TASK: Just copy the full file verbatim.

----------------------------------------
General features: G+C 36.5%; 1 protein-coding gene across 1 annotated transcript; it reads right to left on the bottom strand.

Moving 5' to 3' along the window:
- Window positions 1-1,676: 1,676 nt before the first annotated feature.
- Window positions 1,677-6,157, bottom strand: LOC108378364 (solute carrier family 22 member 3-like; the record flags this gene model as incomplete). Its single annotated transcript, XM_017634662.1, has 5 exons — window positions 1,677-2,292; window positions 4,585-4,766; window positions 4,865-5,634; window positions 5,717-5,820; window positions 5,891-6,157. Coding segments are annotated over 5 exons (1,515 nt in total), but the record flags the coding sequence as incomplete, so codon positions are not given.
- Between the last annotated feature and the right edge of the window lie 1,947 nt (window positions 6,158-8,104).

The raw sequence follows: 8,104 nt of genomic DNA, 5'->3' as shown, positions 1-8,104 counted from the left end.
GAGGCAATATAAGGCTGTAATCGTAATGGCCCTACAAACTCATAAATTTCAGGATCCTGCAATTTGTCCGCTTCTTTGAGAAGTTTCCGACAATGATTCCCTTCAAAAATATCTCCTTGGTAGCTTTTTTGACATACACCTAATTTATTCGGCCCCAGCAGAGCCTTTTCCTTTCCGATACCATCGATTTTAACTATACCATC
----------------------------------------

General features: G+C 36.5%; 1 protein-coding gene across 1 annotated transcript; it reads right to left on the bottom strand.

Moving 5' to 3' along the window:
- Window positions 1-1,676: 1,676 nt before the first annotated feature.
- Window positions 1,677-6,157, bottom strand: LOC108378364 (solute carrier family 22 member 3-like; the record flags this gene model as incomplete). Its single annotated transcript, XM_017634662.1, has 5 exons — window positions 1,677-2,292; window positions 4,585-4,766; window positions 4,865-5,634; window positions 5,717-5,820; window positions 5,891-6,157. Coding segments are annotated over 5 exons (1,515 nt in total), but the record flags the coding sequence as incomplete, so codon positions are not given.
- Between the last annotated feature and the right edge of the window lie 1,947 nt (window positions 6,158-8,104).

The raw sequence follows: 8,104 nt of genomic DNA, 5'->3' as shown, positions 1-8,104 counted from the left end.
GAGGCAATATAAGGCTGTAATCGTAATGGCCCTACAAACTCATAAATTTCAGGATCCTGCAATTTGTCCGCTTCTTTGAGAAGTTTCCGACAATGATTCCCTTCAAAAATATCTCCTTGGTAGCTTTTTTGACATACACCTAATTTATTCGGCCCCAGCAGAGCCTTTTCCTTTCCGATACCATCGATTTTAACTATACCATC